Justice, Kindness, Humility

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Micah 6:1-8

“God has told you, O mortal, what is good: and what does the Lord require of you but to do justice, and to love kindness, and to walk humbly with your God?” (Micah 6:8)

One morning in my eighth grade social studies class, the teacher said, “The world is one-third Christian, twenty percent Muslim, and thirteen percent Hindu.”

We thought that was the goofiest thing we had ever heard. Where I grew up in Mississippi, there were four religions—Baptist, Methodist, Presbyterian, and heathen. Almost everyone we knew was a Christian. The small number of people who were not Christians had the decency to keep it to themselves. The idea that two-thirds of the people in the world are not Christians was hard to believe.

The statistics are not as hard to imagine as they once were. The world is getting smaller, and we are realizing that it’s bigger than we thought. When I was in high school, my friends had names like Mark, Michael, Michelle, Jenny, and John. My son’s friends include Machmud, Carlos, Ekta, Zoheb, and Anoosha.

There are Sikh communities in New York and Buddhist retreat centers in West Virginia. By one count, there are 1,650 different religious movements with at least 2,000 members in the United States. What should it mean to us that there are more than twice as many Sunni Muslims as there are Protestant Christians? We are in the minority, and the percentage of Christians gets smaller each year. We hear from a variety of religious viewpoints. Knowing how to respond is hard.

At the vacation Bible schools I attended growing up, Friday was decision day. The pastor presented the plan of salvation and invited us to be baptized. Most of us were baptized by the third grade. Some years we were invited to walk to the front. This led to kindergarten students making decisions as a group. The poor minister had to visit the homes of two dozen five-year-olds to tell their parents that their children wanted to be baptized. Many of those five-year-olds, now faced with the frightening prospect of actually being baptized, responded, “I only went because everyone else did.”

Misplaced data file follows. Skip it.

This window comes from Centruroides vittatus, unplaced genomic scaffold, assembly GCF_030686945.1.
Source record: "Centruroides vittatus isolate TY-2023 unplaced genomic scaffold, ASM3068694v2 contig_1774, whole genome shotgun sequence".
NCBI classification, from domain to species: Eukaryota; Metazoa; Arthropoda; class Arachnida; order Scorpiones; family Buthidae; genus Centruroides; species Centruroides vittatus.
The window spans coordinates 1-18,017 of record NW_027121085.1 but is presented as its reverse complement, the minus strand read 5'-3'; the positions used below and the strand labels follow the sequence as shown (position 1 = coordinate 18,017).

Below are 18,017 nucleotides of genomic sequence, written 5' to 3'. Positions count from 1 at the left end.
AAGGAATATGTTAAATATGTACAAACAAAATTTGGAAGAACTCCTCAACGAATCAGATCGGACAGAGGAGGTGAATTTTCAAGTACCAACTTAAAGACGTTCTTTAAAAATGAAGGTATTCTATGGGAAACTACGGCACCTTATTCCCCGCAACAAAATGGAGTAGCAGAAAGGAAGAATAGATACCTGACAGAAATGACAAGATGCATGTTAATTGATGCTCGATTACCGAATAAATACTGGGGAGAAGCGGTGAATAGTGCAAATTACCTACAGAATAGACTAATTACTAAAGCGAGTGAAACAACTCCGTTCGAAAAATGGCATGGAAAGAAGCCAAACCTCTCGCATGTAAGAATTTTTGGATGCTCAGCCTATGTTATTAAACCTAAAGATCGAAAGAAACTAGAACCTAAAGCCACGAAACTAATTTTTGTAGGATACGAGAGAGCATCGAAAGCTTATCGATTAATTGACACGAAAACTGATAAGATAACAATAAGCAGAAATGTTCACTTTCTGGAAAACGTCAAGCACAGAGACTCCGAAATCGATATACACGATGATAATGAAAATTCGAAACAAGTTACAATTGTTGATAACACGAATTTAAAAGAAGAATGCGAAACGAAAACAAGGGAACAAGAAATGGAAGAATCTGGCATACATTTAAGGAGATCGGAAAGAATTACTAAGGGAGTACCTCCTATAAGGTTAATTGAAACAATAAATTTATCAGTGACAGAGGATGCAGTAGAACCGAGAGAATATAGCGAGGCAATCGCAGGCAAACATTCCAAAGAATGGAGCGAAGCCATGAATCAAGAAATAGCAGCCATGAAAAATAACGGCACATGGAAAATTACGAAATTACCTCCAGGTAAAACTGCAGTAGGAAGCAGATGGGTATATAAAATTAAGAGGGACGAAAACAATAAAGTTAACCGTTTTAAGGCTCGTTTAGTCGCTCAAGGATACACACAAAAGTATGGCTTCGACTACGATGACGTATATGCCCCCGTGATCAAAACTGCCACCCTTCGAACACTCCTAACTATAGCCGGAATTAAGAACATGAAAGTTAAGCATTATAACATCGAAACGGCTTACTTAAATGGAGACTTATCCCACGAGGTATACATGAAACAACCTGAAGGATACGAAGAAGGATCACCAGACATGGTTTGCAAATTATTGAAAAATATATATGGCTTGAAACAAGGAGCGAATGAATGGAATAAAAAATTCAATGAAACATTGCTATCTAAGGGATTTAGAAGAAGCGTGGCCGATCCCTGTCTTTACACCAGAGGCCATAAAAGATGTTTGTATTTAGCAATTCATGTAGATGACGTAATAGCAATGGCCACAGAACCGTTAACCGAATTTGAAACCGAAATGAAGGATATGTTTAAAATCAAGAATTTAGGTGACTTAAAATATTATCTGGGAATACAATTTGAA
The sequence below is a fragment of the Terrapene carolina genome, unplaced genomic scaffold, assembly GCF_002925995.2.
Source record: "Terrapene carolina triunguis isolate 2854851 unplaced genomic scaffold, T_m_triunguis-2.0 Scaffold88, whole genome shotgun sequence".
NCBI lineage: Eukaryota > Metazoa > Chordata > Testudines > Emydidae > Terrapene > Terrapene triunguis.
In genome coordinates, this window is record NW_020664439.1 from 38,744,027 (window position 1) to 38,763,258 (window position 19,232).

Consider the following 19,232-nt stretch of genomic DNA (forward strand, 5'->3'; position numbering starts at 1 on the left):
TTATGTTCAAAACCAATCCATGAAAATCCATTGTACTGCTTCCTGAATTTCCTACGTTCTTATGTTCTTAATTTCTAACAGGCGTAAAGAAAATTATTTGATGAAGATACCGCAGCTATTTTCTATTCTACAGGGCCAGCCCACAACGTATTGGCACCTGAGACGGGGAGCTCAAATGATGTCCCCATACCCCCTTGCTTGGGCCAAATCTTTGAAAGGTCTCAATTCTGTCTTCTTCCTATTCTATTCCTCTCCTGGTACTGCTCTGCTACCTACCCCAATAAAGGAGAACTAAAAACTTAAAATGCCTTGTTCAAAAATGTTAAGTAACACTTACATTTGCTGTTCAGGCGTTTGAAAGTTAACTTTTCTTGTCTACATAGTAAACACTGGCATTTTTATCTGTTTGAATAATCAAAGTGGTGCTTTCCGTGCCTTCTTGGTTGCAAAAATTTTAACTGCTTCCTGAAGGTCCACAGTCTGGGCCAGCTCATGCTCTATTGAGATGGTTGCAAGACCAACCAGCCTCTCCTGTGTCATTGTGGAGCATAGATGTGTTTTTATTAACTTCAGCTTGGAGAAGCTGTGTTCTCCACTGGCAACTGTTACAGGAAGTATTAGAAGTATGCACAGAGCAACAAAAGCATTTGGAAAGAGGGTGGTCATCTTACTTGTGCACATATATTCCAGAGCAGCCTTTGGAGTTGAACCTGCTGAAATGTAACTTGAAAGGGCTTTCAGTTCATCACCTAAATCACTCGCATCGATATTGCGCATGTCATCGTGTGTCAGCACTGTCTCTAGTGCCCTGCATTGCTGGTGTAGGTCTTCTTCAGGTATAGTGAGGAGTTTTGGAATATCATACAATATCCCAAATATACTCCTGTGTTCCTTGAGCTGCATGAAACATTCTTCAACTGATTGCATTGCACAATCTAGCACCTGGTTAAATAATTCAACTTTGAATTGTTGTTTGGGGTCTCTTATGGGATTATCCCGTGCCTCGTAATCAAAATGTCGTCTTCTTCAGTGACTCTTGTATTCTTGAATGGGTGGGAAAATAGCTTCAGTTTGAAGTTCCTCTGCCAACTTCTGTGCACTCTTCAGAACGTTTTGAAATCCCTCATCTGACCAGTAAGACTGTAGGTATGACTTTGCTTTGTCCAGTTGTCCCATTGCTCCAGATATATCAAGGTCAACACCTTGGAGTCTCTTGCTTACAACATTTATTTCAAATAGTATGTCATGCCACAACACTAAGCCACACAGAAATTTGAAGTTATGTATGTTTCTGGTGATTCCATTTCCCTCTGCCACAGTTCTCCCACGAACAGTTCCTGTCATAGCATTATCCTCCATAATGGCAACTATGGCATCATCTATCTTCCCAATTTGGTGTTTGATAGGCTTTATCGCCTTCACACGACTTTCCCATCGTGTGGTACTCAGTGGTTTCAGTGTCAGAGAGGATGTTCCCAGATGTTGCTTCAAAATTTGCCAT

The invitation was something like this: “We are all sinners. Jesus died on the cross for our sins. If we accept Jesus’ sacrifice and pray for Jesus to come into our hearts, we will be saved and go to heaven when we die.”

Some churches had a sixth grader who thought it was his job to ask, “But what about the Native Americans? They never even heard about Jesus.”

Most pastors hate the “What about the Native Americans?” question. The hard-line response is, “The Native Americans are out of luck. They missed the boat. We’re in and they’re out.”

We can find it comforting to believe that we are in and everyone else is out, but it doesn’t seem right. Believing that God’s grace is only for a small percentage of us is insulting to God. We recognize that if we had been born in Indonesia, then we would probably be Muslims. We wouldn’t know many of the stories we’ve been taught or believe many of the truths we’ve learned.

If God is at work everywhere, then we should not dismiss the rest of the world as having nothing to say. God loves us too much to play favorites. We make a mistake when we try to divide the world into those who attend Christian churches and those who will never have a chance to know God’s love.

There is, of course, an opposite mistake. When asked, “What about the Native Americans?” some respond, “Don’t worry about the Native Americans, because deep down everyone believes the same thing.” Saying that all religions are the same is popular, as if we could combine the great traditions into one big mess of a melting pot. The people who think that all religions teach the same truths haven’t listened. Christianity, Islam, Hinduism, Buddhism, Judaism, Confucianism, transcendental meditation, materialism, numerology, astrology, scientology, and jogging say different things. When religious tolerance discourages the honest evaluation of beliefs, it also discourages commitment. Tolerance by itself is apathy. To say that all religions are equal is to say that no religion makes a real difference.